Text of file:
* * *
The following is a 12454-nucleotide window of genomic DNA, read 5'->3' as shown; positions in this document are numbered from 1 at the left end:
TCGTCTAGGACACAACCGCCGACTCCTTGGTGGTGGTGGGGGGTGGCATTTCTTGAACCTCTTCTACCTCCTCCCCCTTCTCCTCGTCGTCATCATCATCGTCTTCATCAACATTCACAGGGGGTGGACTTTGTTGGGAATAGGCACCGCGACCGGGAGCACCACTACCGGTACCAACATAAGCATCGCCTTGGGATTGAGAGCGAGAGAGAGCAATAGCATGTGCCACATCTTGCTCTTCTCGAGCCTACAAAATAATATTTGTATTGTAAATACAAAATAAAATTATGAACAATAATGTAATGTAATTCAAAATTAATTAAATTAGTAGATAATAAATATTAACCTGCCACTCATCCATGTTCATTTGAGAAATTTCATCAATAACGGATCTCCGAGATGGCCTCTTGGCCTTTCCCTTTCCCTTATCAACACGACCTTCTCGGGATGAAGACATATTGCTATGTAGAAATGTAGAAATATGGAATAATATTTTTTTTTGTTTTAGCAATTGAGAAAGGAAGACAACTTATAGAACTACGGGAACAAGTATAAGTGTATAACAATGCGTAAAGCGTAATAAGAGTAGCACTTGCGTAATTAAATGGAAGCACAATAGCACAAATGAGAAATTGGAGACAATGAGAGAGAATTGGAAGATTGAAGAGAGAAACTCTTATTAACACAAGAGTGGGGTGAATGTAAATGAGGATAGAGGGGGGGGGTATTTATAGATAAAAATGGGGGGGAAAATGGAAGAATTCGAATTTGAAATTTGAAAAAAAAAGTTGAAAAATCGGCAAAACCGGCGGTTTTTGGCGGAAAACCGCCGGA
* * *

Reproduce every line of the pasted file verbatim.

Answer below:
The following is a 12454-nucleotide window of genomic DNA, read 5'->3' as shown; positions in this document are numbered from 1 at the left end:
TCGTCTAGGACACAACCGCCGACTCCTTGGTGGTGGTGGGGGGTGGCATTTCTTGAACCTCTTCTACCTCCTCCCCCTTCTCCTCGTCGTCATCATCATCGTCTTCATCAACATTCACAGGGGGTGGACTTTGTTGGGAATAGGCACCGCGACCGGGAGCACCACTACCGGTACCAACATAAGCATCGCCTTGGGATTGAGAGCGAGAGAGAGCAATAGCATGTGCCACATCTTGCTCTTCTCGAGCCTACAAAATAATATTTGTATTGTAAATACAAAATAAAATTATGAACAATAATGTAATGTAATTCAAAATTAATTAAATTAGTAGATAATAAATATTAACCTGCCACTCATCCATGTTCATTTGAGAAATTTCATCAATAACGGATCTCCGAGATGGCCTCTTGGCCTTTCCCTTTCCCTTATCAACACGACCTTCTCGGGATGAAGACATATTGCTATGTAGAAATGTAGAAATATGGAATAATATTTTTTTTTGTTTTAGCAATTGAGAAAGGAAGACAACTTATAGAACTACGGGAACAAGTATAAGTGTATAACAATGCGTAAAGCGTAATAAGAGTAGCACTTGCGTAATTAAATGGAAGCACAATAGCACAAATGAGAAATTGGAGACAATGAGAGAGAATTGGAAGATTGAAGAGAGAAACTCTTATTAACACAAGAGTGGGGTGAATGTAAATGAGGATAGAGGGGGGGGGTATTTATAGATAAAAATGGGGGGGAAAATGGAAGAATTCGAATTTGAAATTTGAAAAAAAAAGTTGAAAAATCGGCAAAACCGGCGGTTTTTGGCGGAAAACCGCCGGA